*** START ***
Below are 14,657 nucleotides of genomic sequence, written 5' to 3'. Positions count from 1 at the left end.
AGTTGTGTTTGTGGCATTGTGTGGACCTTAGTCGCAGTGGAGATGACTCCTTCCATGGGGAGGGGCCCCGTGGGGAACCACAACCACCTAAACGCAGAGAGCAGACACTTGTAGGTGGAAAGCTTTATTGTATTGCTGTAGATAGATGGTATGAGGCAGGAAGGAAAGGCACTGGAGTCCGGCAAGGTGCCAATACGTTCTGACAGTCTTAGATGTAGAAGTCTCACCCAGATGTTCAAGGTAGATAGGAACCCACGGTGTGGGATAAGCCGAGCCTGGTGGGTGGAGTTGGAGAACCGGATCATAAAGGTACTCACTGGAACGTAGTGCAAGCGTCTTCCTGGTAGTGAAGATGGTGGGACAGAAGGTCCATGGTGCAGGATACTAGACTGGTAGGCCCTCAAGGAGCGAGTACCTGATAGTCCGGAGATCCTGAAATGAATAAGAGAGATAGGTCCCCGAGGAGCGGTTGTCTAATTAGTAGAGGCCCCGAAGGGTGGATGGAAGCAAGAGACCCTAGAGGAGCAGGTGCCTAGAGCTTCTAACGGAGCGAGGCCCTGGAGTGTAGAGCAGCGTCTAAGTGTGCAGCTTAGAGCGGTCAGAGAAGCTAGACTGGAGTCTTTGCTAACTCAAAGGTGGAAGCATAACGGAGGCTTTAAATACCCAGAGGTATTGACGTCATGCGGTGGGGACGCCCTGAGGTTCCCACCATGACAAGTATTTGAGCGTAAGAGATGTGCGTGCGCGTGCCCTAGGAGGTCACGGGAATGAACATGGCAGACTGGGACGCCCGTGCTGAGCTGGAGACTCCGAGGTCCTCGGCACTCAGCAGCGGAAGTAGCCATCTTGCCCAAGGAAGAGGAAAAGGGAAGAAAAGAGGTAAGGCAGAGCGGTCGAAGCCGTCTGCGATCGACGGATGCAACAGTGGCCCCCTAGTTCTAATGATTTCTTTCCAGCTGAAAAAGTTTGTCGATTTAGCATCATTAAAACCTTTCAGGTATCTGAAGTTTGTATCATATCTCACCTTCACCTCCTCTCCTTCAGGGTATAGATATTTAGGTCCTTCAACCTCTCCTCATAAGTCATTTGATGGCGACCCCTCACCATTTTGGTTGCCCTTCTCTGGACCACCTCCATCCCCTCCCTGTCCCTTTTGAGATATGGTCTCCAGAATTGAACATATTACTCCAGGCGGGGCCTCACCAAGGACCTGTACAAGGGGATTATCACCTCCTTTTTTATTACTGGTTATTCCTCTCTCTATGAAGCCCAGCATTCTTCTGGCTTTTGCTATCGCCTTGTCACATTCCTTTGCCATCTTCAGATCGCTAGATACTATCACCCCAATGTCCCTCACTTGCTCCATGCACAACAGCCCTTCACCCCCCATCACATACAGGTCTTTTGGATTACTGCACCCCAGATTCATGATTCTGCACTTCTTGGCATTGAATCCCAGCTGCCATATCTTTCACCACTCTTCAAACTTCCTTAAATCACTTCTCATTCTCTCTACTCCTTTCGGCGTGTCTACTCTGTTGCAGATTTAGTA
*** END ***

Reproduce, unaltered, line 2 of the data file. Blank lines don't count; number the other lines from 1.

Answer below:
AGTTGTGTTTGTGGCATTGTGTGGACCTTAGTCGCAGTGGAGATGACTCCTTCCATGGGGAGGGGCCCCGTGGGGAACCACAACCACCTAAACGCAGAGAGCAGACACTTGTAGGTGGAAAGCTTTATTGTATTGCTGTAGATAGATGGTATGAGGCAGGAAGGAAAGGCACTGGAGTCCGGCAAGGTGCCAATACGTTCTGACAGTCTTAGATGTAGAAGTCTCACCCAGATGTTCAAGGTAGATAGGAACCCACGGTGTGGGATAAGCCGAGCCTGGTGGGTGGAGTTGGAGAACCGGATCATAAAGGTACTCACTGGAACGTAGTGCAAGCGTCTTCCTGGTAGTGAAGATGGTGGGACAGAAGGTCCATGGTGCAGGATACTAGACTGGTAGGCCCTCAAGGAGCGAGTACCTGATAGTCCGGAGATCCTGAAATGAATAAGAGAGATAGGTCCCCGAGGAGCGGTTGTCTAATTAGTAGAGGCCCCGAAGGGTGGATGGAAGCAAGAGACCCTAGAGGAGCAGGTGCCTAGAGCTTCTAACGGAGCGAGGCCCTGGAGTGTAGAGCAGCGTCTAAGTGTGCAGCTTAGAGCGGTCAGAGAAGCTAGACTGGAGTCTTTGCTAACTCAAAGGTGGAAGCATAACGGAGGCTTTAAATACCCAGAGGTATTGACGTCATGCGGTGGGGACGCCCTGAGGTTCCCACCATGACAAGTATTTGAGCGTAAGAGATGTGCGTGCGCGTGCCCTAGGAGGTCACGGGAATGAACATGGCAGACTGGGACGCCCGTGCTGAGCTGGAGACTCCGAGGTCCTCGGCACTCAGCAGCGGAAGTAGCCATCTTGCCCAAGGAAGAGGAAAAGGGAAGAAAAGAGGTAAGGCAGAGCGGTCGAAGCCGTCTGCGATCGACGGATGCAACAGTGGCCCCCTAGTTCTAATGATTTCTTTCCAGCTGAAAAAGTTTGTCGATTTAGCATCATTAAAACCTTTCAGGTATCTGAAGTTTGTATCATATCTCACCTTCACCTCCTCTCCTTCAGGGTATAGATATTTAGGTCCTTCAACCTCTCCTCATAAGTCATTTGATGGCGACCCCTCACCATTTTGGTTGCCCTTCTCTGGACCACCTCCATCCCCTCCCTGTCCCTTTTGAGATATGGTCTCCAGAATTGAACATATTACTCCAGGCGGGGCCTCACCAAGGACCTGTACAAGGGGATTATCACCTCCTTTTTTATTACTGGTTATTCCTCTCTCTATGAAGCCCAGCATTCTTCTGGCTTTTGCTATCGCCTTGTCACATTCCTTTGCCATCTTCAGATCGCTAGATACTATCACCCCAATGTCCCTCACTTGCTCCATGCACAACAGCCCTTCACCCCCCATCACATACAGGTCTTTTGGATTACTGCACCCCAGATTCATGATTCTGCACTTCTTGGCATTGAATCCCAGCTGCCATATCTTTCACCACTCTTCAAACTTCCTTAAATCACTTCTCATTCTCTCTACTCCTTTCGGCGTGTCTACTCTGTTGCAGATTTAGTA